Cannabis: a Love Story

May 4, 2020 | author: Liz Goldwyn
magazine: Issue #3: Revisionism | categories: Narrative  

art direction


photography LIZ GOLDWYN

For as long as I can remember, I have been drawn to the healing power of nature. I grew up in a house where we grew fruit and citrus trees along with seasonal vegetables. a separate rose garden, first planted by my grandmother in the 1930s, was later tended by my mother in the late 1970s after my birth.

My connection to the flowers, vegetables, fruit, and herbs we cultivated was inherent in my DNA. If I needed comforting, I sat amongst the roses, inhaling deeply, feeling the breeze caress my shoulders. As I got older, my mother began to pass down her knowledge of plant medicine to me. When I was eleven and wanted to brighten my hair using “Sun-In,” a spray full of chemicals, my mom confiscated the bottle and replaced it with lemon juice and warm water. The potion streaked my red hair with blonde and conditioned it as an added bonus. If I was sick, she would make tea from calendula flowers or lemon leaves.

I started studying plant medicine, aromatherapy, and natural cosmetics as a teenager, drawn to ancient wisdom passed down by generations of healers, naturopaths, and women like my mother, who made homemade remedies for their children and grandchildren. I learned the uses of the powerful multi-purpose herbs, like lavender, rosemary, and peppermint, that grew in our backyard. I experimented in the kitchen, making beauty products using edible ingredients— yogurt honey face masks remain a staple to this day. My hands-on research felt like opening up a magical Pandora’s box of the infinite power of nature—I was entranced.

Some of the plants I learned about back then I now grow in my own garden—Alchemilla, or “Lady’s Mantle,” with dew drops like diamonds collecting on its green leaves. Containing a multitude of practical healing applications, the leaves contain salicylic acid, the compound of aspirin, as well as Vitamin C and numerous minerals. Among Alchemilla’s uses are balancing and regulating the female reproductive system, healing wounds, and treating skin issues such as eczema and acne.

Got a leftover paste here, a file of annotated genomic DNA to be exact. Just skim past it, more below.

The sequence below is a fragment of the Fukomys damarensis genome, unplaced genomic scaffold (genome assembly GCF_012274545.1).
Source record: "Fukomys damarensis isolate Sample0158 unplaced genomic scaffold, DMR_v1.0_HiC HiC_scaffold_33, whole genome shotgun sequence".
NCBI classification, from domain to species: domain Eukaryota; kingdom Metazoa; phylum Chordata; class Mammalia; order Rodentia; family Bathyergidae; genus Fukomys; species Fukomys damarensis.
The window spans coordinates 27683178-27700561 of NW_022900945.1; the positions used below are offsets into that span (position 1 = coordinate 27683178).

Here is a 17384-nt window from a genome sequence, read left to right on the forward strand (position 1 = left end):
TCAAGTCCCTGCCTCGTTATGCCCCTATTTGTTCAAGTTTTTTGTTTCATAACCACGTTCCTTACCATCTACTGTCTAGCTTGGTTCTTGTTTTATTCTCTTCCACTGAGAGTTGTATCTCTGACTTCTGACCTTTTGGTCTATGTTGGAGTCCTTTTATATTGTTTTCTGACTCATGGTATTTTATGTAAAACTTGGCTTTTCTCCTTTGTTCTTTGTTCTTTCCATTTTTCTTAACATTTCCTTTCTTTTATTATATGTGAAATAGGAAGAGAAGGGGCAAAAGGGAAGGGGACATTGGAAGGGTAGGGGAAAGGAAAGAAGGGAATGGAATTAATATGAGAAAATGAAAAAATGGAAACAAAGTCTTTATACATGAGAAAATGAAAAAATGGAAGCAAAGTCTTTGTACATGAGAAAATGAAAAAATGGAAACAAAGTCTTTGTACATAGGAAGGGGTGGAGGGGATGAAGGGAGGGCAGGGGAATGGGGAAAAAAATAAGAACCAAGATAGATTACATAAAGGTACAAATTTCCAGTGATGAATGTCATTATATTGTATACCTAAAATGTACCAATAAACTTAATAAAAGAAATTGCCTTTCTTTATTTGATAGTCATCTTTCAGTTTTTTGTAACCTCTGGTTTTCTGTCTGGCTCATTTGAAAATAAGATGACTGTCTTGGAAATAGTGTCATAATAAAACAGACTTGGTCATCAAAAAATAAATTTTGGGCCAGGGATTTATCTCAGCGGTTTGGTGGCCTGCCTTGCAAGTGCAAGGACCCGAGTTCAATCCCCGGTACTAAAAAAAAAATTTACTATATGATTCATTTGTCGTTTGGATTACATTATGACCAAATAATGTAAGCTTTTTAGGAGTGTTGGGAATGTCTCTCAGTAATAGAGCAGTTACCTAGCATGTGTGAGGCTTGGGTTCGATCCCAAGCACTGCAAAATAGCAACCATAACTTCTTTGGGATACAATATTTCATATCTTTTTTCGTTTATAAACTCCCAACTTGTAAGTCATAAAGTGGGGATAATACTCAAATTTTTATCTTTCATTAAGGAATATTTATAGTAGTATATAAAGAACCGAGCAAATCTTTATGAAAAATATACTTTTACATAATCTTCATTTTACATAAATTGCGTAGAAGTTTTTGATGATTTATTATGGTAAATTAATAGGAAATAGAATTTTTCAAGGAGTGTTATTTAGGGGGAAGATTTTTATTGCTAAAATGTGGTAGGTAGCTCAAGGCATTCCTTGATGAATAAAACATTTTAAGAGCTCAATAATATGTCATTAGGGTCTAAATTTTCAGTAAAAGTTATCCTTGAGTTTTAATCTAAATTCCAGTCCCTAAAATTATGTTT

photography LIZ GOLDWYN

Rosemary, an herb most often used in the kitchen, is a powerful cleansing agent when burned or added to a bath with salts. Roses, which symbolize love, can be made into tonics for ingestion and topical application. Arnica, an herbaceous plant, is one of the most effective topical agents to reduce bruising, swelling, and inflammation. Taken internally in a capsule form, it is also a great jet lag cure.

Around thirteen, coinciding with my first love, I smoked marijuana for the first time. The boy I was crazy for introduced me to weed and the Grateful Dead. Dr. Dre’s The Chronic was released that summer. I read The Autobiography of Malcolm X and tried smoking nutmeg, as he had done. If it came from the earth and had the power to alter my consciousness, I wanted to experience it firsthand.

As I grew out of adolescence, fell in and out of love and marriage, my romance with cannabis remained steadfast. I never liked the way alcohol made me feel— especially the lack of boundaries and depression that would inevitably, for me, follow even a couple glasses of wine. I was a lightweight when it came to liquor but loved to unwind with a tightly rolled joint. Pot was still illegal and not “socially acceptable,” so I was labeled by others as a “stoner”— albeit one who held down multiple corporate jobs and was able to focus on long-term research, culminating in books and films. Weed didn’t make me braindead or lethargic—it helped my menstrual cramps, alleviated stress, and made my hyperactive brain calm down.